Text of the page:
The operation of the security cabinet may be summarized as follows. With the door 30 opened, as depicted in FIG. 1, the latch bolt 132 is retracted and the user's key 158 cannot be withdrawn from the key-lock 34. If the user deposits a valid coin in the coin slot 125, it will be retained, as shown in FIG. 6 by the coin stops 192 and 194. To lock the cabinet. the door is closed and the user's key is rotated. This rotates the lock cam 164 which, through the actuating pin 165 and slot 170 moves the latch plate 146 toward its extended position. The detaining lever 212 is cammed upwardly by the coin 210, avoiding engagement with the shoulders 218 and 220. Thus, the latch plate moves to the fully extended position and the latch bolt is in the bolt locked position. With the door closed and locked, the user's key may be removed. In this condition the alarm 126 is armed by the arming switch 234 and tampering with the cabinet will close the tilt detector switch 236 and set off the alarm. In this event, the horn 232 of the alarm will be energized until the battery runs down or until the master key 160 is inserted into the cylinder 132 and rotated to the position shown in FIG. 12 which opens the arming switch 234. With the security cabinet door closed and locked, the door may be unlocked by insertion of the user's key 158 into the cylinder 162 and rotation thereof. This retracts the latch plate 146 and latch bolt 132 so that the door may be opened. The user's key is held in the cylinder 162 so long as the key-lock 34 remains unlocked. In the event that the user loses the user's key, or for other reasons, it may be desirable to remove and replace the cylinder 162. With the door locked and the user's key removed, the master key 160 is inserted into the cylinder 162 and rotated. This moves the lock cam 164 into alignment with the rectangular notches in the aperture 156 (see FIG. 12) and the cylinder may be pulled outwardly and detached from the cover plate 148 of the latch mechanism. A replacement cylinder may be inserted into the cover plate 148 by operating the master key to align the lock cam 164 with the flats 166 on the cylinder. This allows the cylinder to be inserted into the aperture 156 and it is retained in place by rotation of the key. After removal of the master key, the lock is in readiness for operation by the user.
Although the description of this invention has been given with reference to a particular embodiment, it is not to be construed in a limiting sense. Many variations and modifications will now coour to those skilled in the art. For a definition of the invention, reference is made to the appended claims.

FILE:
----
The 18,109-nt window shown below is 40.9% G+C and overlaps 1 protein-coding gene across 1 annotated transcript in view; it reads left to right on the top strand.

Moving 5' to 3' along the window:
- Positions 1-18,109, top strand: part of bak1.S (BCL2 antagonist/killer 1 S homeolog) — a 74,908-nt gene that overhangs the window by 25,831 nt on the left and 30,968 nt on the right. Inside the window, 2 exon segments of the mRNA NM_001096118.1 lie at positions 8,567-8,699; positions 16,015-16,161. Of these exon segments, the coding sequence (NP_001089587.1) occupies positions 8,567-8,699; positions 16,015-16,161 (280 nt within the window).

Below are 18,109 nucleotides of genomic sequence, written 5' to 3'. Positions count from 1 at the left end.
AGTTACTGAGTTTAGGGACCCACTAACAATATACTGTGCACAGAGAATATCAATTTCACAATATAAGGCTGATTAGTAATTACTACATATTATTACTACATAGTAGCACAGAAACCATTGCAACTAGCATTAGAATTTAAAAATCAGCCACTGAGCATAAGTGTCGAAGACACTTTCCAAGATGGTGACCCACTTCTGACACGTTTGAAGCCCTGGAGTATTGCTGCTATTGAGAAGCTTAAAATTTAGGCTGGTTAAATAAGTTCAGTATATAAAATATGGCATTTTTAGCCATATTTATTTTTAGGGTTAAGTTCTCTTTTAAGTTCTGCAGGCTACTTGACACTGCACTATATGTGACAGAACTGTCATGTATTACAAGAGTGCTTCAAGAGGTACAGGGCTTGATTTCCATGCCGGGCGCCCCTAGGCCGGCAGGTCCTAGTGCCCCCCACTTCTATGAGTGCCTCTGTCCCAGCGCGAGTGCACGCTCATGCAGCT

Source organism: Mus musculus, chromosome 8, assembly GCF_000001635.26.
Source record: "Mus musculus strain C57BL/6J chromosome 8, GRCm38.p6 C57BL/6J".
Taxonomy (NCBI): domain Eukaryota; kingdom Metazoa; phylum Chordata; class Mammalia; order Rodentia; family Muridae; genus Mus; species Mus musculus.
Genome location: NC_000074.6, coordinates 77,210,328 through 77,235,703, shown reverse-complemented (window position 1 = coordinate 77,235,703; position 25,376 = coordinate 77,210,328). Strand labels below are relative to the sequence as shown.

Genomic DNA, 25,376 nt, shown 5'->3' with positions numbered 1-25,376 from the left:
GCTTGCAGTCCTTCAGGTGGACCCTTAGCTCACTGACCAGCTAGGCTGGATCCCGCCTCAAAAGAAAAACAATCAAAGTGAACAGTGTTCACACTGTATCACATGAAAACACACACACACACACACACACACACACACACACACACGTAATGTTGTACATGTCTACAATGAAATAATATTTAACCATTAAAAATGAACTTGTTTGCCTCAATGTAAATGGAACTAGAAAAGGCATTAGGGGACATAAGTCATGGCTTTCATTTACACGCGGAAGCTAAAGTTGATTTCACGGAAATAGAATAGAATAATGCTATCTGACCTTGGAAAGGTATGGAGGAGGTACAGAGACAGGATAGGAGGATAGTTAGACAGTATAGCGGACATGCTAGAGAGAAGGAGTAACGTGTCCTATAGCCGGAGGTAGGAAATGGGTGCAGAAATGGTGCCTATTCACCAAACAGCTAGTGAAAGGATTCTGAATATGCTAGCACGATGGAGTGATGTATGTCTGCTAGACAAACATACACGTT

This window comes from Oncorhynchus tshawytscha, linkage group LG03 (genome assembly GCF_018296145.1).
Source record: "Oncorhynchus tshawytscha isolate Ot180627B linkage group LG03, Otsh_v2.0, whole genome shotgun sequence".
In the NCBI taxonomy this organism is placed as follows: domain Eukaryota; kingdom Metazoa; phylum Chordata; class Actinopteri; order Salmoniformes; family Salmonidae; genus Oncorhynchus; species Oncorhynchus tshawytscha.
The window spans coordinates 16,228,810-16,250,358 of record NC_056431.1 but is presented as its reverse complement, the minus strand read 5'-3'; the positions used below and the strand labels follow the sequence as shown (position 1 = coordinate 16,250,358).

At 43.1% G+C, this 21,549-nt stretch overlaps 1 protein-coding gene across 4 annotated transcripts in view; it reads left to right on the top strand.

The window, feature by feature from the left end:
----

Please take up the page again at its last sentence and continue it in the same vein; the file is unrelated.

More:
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|US20060060114 *||Nov 11, 2005||Mar 23, 2006||Walker James T||Security safe|
|US20060061471 *||Jun 3, 2005||Mar 23, 2006||Jason Macari||Alarmed safety device|
|US20060192466 *||Feb 13, 2006||Aug 31, 2006||Gary Flyer||Wall-anchored strong cabinet for use in parking garages|
|US20070096866 *||Oct 19, 2006||May 3, 2007||Denison William D||Vending machines with field-programmable electronic locks|
|US20070096867 *||Oct 19, 2006||May 3, 2007||Denison William D||Vending machines with field-programmable electronic locks|
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|USD748890 *||Oct 27, 2014||Feb 2, 2016||Christopher T. Castelluccio||Safe in the form of a brick|
|USD752314 *||Aug 19, 2014||Mar 22, 2016||Nachtman Enterprises, Inc.||Beveled front security box|
|USD757390 *||May 5, 2014||May 24, 2016||Chris Castelluccio||Safe in the form of a cinder block|
|USD758690 *||Feb 12, 2015||Jun 7, 2016||Thomas E. Miller||Firearm safe|
|USRE33263 *||Jun 26, 1989||Jul 17, 1990||Herman Miller, Inc.||Tamperproof cabinet|
|DE10130447A1 *||Jun 23, 2001||Dec 5, 2002||Burg Waechter Kg||Safe used for storing important data and documents consists of a housing having a base, a top, two sidewalls, a rear wall and a door all made from steel plate having a high chromium content|
|EP0150400A2 *||Dec 14, 1984||Aug 7, 1985||Theodor Kromer GmbH & Co.KG Spezialfabrik für Sicherheitsschlösser||Depository door|
|EP0150400A3 *||Dec 14, 1984||Apr 16, 1986||Theodor Kromer GmbH & Co.KG Spezialfabrik für Sicherheitsschlösser||Depository door|
|U.S. Classification||109/39, 70/DIG.41, 109/51, 109/64|
|Cooperative Classification||Y10S70/41, G07F17/12|
|May 1, 1986||AS||Assignment|
Owner name: COMPUTERIZED SECURITY SYSTEMS, INC., 1407 ALLEN DR
Free format text: SECURITY INTEREST;ASSIGNOR:SAFEKEEPER SYSTEMS, INCORPORATED, A CORP. OF MI;REEL/FRAME:004539/0548
Effective date: 19860422